Cost of Products

COST OF PRODUCTS 4

Costof Products

Costof Products

Product

Price

Estimated Cost

Difference

Running sneaker

$17

$14

$3

Welch’s fruit snacks

$3

$1

$2

Pepsi Can

$6

$4

$2

Raisin brown bread

$39

$30

$9

Brain rules text book

$11

$10

$1

Thenotable difference in the profit margin for each of the product is asa result of many combinations. The production cost of a given productis low, but then again the product has to reach the market where theconsumer can access the product. Getting the products from theproducer to the market place also undergoes a series of actions thatmakes its final price to be slightly high. There are merchants suchas wholesalers who get the products and sell them to retailers wholater on then have to sell to the end consumer. In that process, thewholesaler has to make a profit and so is the retailer. The Price ofthe commodity thus has to go higher to account for the profits thedifferent groups have to make.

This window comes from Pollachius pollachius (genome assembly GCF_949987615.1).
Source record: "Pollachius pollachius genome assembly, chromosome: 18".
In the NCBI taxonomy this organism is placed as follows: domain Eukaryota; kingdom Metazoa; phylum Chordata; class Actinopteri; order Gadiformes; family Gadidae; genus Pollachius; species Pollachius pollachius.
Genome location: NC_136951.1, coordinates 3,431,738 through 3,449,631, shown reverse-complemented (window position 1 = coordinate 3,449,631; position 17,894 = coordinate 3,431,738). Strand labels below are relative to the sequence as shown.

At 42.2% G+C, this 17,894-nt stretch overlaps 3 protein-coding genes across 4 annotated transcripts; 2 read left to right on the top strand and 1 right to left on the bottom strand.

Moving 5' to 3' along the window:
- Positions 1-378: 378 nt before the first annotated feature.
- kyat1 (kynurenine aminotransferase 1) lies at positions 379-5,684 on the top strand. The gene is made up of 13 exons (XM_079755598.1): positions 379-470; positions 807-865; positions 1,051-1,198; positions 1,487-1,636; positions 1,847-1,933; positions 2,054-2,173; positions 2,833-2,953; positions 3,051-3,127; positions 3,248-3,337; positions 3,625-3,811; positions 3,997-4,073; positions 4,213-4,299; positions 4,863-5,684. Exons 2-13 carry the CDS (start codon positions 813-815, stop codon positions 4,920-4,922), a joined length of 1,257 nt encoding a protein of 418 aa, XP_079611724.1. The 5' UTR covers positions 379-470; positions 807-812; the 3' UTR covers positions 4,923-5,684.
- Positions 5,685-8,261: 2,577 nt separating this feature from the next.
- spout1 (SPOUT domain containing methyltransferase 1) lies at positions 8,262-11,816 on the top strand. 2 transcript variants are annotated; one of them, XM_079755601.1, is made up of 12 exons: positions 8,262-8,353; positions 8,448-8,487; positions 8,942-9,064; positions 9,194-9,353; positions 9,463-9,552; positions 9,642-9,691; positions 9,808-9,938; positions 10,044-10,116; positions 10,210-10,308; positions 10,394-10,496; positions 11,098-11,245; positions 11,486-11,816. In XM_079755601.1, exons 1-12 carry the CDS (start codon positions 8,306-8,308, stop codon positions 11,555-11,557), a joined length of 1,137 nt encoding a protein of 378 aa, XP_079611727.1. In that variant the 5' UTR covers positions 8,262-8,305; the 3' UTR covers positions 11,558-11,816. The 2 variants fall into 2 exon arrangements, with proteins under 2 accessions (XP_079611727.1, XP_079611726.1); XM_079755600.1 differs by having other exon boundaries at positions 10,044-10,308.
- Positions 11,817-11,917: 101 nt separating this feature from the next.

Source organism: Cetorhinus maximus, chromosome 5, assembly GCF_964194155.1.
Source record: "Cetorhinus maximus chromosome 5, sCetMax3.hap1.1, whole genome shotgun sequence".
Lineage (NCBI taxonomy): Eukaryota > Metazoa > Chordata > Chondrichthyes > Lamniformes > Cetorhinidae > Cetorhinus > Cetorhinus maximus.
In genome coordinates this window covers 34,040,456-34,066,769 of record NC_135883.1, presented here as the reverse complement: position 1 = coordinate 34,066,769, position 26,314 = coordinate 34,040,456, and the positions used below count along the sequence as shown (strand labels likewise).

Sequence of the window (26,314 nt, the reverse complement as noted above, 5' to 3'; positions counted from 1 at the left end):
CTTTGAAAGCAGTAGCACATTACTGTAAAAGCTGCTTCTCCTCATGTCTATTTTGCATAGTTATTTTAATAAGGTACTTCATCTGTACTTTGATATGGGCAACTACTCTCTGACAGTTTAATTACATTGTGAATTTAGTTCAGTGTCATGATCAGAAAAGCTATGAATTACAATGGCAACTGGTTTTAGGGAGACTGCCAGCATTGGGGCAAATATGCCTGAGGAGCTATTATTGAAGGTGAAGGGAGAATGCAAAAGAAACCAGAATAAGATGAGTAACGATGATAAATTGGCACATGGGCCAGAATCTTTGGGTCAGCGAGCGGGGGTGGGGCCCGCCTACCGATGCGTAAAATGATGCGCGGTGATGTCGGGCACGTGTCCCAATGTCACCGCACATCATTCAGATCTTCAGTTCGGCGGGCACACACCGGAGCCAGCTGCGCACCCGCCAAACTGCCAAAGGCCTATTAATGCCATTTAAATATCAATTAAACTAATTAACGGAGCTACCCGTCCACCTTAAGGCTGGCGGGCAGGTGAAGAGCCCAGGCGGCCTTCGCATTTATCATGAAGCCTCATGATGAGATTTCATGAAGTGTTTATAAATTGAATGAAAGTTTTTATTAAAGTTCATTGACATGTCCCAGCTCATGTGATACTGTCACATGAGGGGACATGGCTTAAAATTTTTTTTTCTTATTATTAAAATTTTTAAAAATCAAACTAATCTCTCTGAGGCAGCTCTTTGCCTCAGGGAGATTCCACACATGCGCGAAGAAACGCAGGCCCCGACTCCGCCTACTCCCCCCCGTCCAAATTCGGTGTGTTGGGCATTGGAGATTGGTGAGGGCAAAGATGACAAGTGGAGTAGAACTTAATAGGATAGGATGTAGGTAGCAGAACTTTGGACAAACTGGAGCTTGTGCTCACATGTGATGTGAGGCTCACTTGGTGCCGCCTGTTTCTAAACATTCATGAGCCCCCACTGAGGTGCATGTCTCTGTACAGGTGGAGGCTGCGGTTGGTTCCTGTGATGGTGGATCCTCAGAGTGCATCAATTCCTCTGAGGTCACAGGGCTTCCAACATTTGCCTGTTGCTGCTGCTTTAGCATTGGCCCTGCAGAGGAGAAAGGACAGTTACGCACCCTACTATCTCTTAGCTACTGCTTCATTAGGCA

Thedifference is also attributable to the difference in their priceelasticity of demand. This is because the demand for differentcommodities responds differently to the change in their price in themarket. Law of demand and supply guides the price of the differentcommodities because they have different costs and the elasticity ofprice (Mankiw,2014).Bread, for example, is always in demand among many consumers, anddespite change in price, people will always buy it. The textbook inthe above table is not always in demand as it is only a fewindividuals who might be interested in it.

Competitionalso leads to differences in price margins. Just that a given productis in demand does not also mean that it is the price has to increase.Good thing there are other chains selling similar products. Thus, onecannot raise a product basing on its demand alone. Competition alsohelps check the rate by which companies make products. In most cases,many consumers always prefer to go for a chain that sells theirproducts at a price lower than other nearby chains.

References

Mankiw,N. (2014). PrinciplesofMicroeconomics.New York: Cengage Learning